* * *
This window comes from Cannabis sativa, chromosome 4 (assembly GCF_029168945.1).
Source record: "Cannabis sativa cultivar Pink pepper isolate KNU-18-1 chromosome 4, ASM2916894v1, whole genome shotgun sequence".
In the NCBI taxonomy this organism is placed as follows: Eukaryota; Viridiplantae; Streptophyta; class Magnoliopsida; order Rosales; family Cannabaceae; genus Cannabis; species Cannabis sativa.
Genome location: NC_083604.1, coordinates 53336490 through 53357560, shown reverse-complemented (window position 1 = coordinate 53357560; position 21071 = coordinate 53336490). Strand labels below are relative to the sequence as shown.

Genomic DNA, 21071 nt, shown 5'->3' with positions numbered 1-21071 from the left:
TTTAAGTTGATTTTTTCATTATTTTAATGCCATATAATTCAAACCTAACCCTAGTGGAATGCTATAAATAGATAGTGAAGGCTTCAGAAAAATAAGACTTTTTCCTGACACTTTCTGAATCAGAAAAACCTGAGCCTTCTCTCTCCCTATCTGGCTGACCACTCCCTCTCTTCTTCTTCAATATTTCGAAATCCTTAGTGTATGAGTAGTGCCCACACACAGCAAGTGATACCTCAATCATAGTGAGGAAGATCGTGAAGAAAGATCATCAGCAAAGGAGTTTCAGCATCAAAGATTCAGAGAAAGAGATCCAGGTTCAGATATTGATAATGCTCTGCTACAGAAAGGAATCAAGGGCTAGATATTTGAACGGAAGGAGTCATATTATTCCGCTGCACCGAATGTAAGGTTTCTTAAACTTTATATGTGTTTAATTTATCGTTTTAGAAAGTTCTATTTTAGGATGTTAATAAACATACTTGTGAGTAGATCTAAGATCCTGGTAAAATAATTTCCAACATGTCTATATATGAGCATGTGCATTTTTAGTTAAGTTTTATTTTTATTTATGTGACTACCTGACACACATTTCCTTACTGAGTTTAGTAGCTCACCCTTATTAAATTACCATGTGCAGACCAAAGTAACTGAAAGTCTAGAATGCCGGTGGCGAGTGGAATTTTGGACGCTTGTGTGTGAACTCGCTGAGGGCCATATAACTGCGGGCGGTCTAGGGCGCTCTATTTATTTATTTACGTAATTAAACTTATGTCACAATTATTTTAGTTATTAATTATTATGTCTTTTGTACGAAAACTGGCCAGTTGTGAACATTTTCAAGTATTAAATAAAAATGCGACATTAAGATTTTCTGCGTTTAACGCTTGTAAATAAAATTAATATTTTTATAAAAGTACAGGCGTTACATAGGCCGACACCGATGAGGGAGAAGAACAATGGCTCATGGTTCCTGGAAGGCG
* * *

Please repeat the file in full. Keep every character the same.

This window comes from Cannabis sativa, chromosome 4 (assembly GCF_029168945.1).
Source record: "Cannabis sativa cultivar Pink pepper isolate KNU-18-1 chromosome 4, ASM2916894v1, whole genome shotgun sequence".
In the NCBI taxonomy this organism is placed as follows: Eukaryota; Viridiplantae; Streptophyta; class Magnoliopsida; order Rosales; family Cannabaceae; genus Cannabis; species Cannabis sativa.
Genome location: NC_083604.1, coordinates 53336490 through 53357560, shown reverse-complemented (window position 1 = coordinate 53357560; position 21071 = coordinate 53336490). Strand labels below are relative to the sequence as shown.

Genomic DNA, 21071 nt, shown 5'->3' with positions numbered 1-21071 from the left:
TTTAAGTTGATTTTTTCATTATTTTAATGCCATATAATTCAAACCTAACCCTAGTGGAATGCTATAAATAGATAGTGAAGGCTTCAGAAAAATAAGACTTTTTCCTGACACTTTCTGAATCAGAAAAACCTGAGCCTTCTCTCTCCCTATCTGGCTGACCACTCCCTCTCTTCTTCTTCAATATTTCGAAATCCTTAGTGTATGAGTAGTGCCCACACACAGCAAGTGATACCTCAATCATAGTGAGGAAGATCGTGAAGAAAGATCATCAGCAAAGGAGTTTCAGCATCAAAGATTCAGAGAAAGAGATCCAGGTTCAGATATTGATAATGCTCTGCTACAGAAAGGAATCAAGGGCTAGATATTTGAACGGAAGGAGTCATATTATTCCGCTGCACCGAATGTAAGGTTTCTTAAACTTTATATGTGTTTAATTTATCGTTTTAGAAAGTTCTATTTTAGGATGTTAATAAACATACTTGTGAGTAGATCTAAGATCCTGGTAAAATAATTTCCAACATGTCTATATATGAGCATGTGCATTTTTAGTTAAGTTTTATTTTTATTTATGTGACTACCTGACACACATTTCCTTACTGAGTTTAGTAGCTCACCCTTATTAAATTACCATGTGCAGACCAAAGTAACTGAAAGTCTAGAATGCCGGTGGCGAGTGGAATTTTGGACGCTTGTGTGTGAACTCGCTGAGGGCCATATAACTGCGGGCGGTCTAGGGCGCTCTATTTATTTATTTACGTAATTAAACTTATGTCACAATTATTTTAGTTATTAATTATTATGTCTTTTGTACGAAAACTGGCCAGTTGTGAACATTTTCAAGTATTAAATAAAAATGCGACATTAAGATTTTCTGCGTTTAACGCTTGTAAATAAAATTAATATTTTTATAAAAGTACAGGCGTTACATAGGCCGACACCGATGAGGGAGAAGAACAATGGCTCATGGTTCCTGGAAGGCG